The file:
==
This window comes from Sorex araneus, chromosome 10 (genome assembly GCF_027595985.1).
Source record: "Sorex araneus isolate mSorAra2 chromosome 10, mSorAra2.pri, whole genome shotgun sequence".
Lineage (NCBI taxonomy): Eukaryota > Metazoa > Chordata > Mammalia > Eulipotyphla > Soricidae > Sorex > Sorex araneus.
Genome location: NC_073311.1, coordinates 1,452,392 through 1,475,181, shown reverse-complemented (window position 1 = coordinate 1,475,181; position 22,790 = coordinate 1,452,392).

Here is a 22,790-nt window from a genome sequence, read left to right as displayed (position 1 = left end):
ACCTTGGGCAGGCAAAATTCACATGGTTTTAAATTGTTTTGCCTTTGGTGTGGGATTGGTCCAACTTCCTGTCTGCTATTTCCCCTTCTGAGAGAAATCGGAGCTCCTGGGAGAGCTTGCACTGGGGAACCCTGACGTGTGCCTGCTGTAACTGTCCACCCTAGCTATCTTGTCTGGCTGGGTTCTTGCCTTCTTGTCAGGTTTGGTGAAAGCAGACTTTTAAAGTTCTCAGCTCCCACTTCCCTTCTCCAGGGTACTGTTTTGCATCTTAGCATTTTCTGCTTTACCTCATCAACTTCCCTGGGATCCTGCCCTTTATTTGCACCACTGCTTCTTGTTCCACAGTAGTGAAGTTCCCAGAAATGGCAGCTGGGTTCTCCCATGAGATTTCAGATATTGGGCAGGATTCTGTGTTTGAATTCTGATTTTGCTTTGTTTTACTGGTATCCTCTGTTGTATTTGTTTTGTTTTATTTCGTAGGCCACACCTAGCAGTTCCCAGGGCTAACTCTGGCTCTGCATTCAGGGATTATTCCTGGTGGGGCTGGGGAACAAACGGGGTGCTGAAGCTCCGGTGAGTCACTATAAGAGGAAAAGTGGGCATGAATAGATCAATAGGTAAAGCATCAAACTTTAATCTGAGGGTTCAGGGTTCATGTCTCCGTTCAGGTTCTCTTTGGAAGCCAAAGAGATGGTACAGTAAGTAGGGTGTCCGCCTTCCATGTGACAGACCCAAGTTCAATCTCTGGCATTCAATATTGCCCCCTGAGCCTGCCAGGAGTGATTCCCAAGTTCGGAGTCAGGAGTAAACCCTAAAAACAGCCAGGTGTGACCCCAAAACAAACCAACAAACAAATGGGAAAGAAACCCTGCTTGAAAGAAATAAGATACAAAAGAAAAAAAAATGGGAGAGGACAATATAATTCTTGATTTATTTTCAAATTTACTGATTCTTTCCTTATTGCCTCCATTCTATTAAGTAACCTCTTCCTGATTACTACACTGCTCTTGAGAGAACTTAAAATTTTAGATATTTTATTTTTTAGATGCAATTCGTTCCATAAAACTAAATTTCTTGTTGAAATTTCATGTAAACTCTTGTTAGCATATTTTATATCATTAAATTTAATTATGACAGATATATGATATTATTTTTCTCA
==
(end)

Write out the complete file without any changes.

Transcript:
This window comes from Sorex araneus, chromosome 10 (genome assembly GCF_027595985.1).
Source record: "Sorex araneus isolate mSorAra2 chromosome 10, mSorAra2.pri, whole genome shotgun sequence".
Lineage (NCBI taxonomy): Eukaryota > Metazoa > Chordata > Mammalia > Eulipotyphla > Soricidae > Sorex > Sorex araneus.
Genome location: NC_073311.1, coordinates 1,452,392 through 1,475,181, shown reverse-complemented (window position 1 = coordinate 1,475,181; position 22,790 = coordinate 1,452,392).

Here is a 22,790-nt window from a genome sequence, read left to right as displayed (position 1 = left end):
ACCTTGGGCAGGCAAAATTCACATGGTTTTAAATTGTTTTGCCTTTGGTGTGGGATTGGTCCAACTTCCTGTCTGCTATTTCCCCTTCTGAGAGAAATCGGAGCTCCTGGGAGAGCTTGCACTGGGGAACCCTGACGTGTGCCTGCTGTAACTGTCCACCCTAGCTATCTTGTCTGGCTGGGTTCTTGCCTTCTTGTCAGGTTTGGTGAAAGCAGACTTTTAAAGTTCTCAGCTCCCACTTCCCTTCTCCAGGGTACTGTTTTGCATCTTAGCATTTTCTGCTTTACCTCATCAACTTCCCTGGGATCCTGCCCTTTATTTGCACCACTGCTTCTTGTTCCACAGTAGTGAAGTTCCCAGAAATGGCAGCTGGGTTCTCCCATGAGATTTCAGATATTGGGCAGGATTCTGTGTTTGAATTCTGATTTTGCTTTGTTTTACTGGTATCCTCTGTTGTATTTGTTTTGTTTTATTTCGTAGGCCACACCTAGCAGTTCCCAGGGCTAACTCTGGCTCTGCATTCAGGGATTATTCCTGGTGGGGCTGGGGAACAAACGGGGTGCTGAAGCTCCGGTGAGTCACTATAAGAGGAAAAGTGGGCATGAATAGATCAATAGGTAAAGCATCAAACTTTAATCTGAGGGTTCAGGGTTCATGTCTCCGTTCAGGTTCTCTTTGGAAGCCAAAGAGATGGTACAGTAAGTAGGGTGTCCGCCTTCCATGTGACAGACCCAAGTTCAATCTCTGGCATTCAATATTGCCCCCTGAGCCTGCCAGGAGTGATTCCCAAGTTCGGAGTCAGGAGTAAACCCTAAAAACAGCCAGGTGTGACCCCAAAACAAACCAACAAACAAATGGGAAAGAAACCCTGCTTGAAAGAAATAAGATACAAAAGAAAAAAAAATGGGAGAGGACAATATAATTCTTGATTTATTTTCAAATTTACTGATTCTTTCCTTATTGCCTCCATTCTATTAAGTAACCTCTTCCTGATTACTACACTGCTCTTGAGAGAACTTAAAATTTTAGATATTTTATTTTTTAGATGCAATTCGTTCCATAAAACTAAATTTCTTGTTGAAATTTCATGTAAACTCTTGTTAGCATATTTTATATCATTAAATTTAATTATGACAGATATATGATATTATTTTTCTCA